Posts Tagged ‘Supernova

Cygnus Loop Nebula

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Wispy tendrils of hot dust and gas glow brightly in this ultraviolet image of the Cygnus Loop nebula, taken by NASA’s Galaxy Evolution Explorer. The nebula lies about 1,500 light-years away, and is a supernova remnant, left over from a massive stellar explosion that occurred between 5,000 to 8,000 years ago. The Cygnus Loop extends over three times the size of the full moon in the night sky, and is tucked next to one of the “swan’s wings” in the constellation of Cygnus.

The filaments of gas and dust visible here in ultraviolet light were heated by the shockwave from the supernova, which is still spreading outward from the original explosion. The original supernova would have been bright enough to be seen clearly from Earth with the naked eye.
Image credit: NASA/JPL-Caltech
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March 23, 2012 at 8:30 am

The Enigmas of Supernova 1987A

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Supernova 1987A exploded on February 23, 1987 in the Large Magellanic Cloud. Because of its relative proximity to us (a mere 168,000 light years) SN 1987A is by far the best-studied supernova of all time. Immediately after the discovery was announced, literally every telescope in the southern hemisphere started observing this exciting new object.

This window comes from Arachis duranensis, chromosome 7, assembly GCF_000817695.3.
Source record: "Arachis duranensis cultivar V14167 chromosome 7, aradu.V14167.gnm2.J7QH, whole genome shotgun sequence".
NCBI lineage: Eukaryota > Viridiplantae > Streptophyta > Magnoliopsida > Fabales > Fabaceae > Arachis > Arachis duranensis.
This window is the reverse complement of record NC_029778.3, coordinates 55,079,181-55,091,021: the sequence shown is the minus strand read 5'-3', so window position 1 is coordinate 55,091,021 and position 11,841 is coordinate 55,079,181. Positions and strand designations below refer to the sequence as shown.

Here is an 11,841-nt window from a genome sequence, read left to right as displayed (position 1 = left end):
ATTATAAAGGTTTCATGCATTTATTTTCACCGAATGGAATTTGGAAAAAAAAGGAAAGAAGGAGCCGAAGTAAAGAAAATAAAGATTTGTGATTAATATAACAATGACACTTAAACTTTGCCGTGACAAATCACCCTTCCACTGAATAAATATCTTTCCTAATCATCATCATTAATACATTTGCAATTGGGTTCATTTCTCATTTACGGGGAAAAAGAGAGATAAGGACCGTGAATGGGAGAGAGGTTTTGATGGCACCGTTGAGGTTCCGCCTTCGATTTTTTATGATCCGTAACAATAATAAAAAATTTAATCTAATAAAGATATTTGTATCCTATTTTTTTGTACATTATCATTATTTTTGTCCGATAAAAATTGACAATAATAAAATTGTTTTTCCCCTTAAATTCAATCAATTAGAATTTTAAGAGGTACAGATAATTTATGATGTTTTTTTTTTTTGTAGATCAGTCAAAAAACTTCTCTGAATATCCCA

The origin and the nature of the beautiful circumstellar rings are still a mystery. They have been measured to expand rather slowly, “only” 70,000-100,000 miles per hour (this is considered slow because the supernova material in the center is expanding outward at speeds that are 100-2000 times higher!). Spectroscopic observations show that the rings are enriched in the element nitrogen.
Both the slow speeds and the unusual composition show that the rings were expelled from the progenitor star when it was a red supergiant, more than 20,000 years before that star exploded as a supernova. However, one would have expected such a star to eject material in a more regular fashion, steadily expelling material in all directions.

Another puzzle is that the observations of the star just prior to the explosion show that it was a blue supergiant. This was a puzzle in 1987, because up to that time theorists had believed that only red supergiants could explode as a supernova. Apparently the star was, until relatively recently, indeed a red supergiant, but over the millennia before the explosion, it shrank in size and its surface heated up gradually.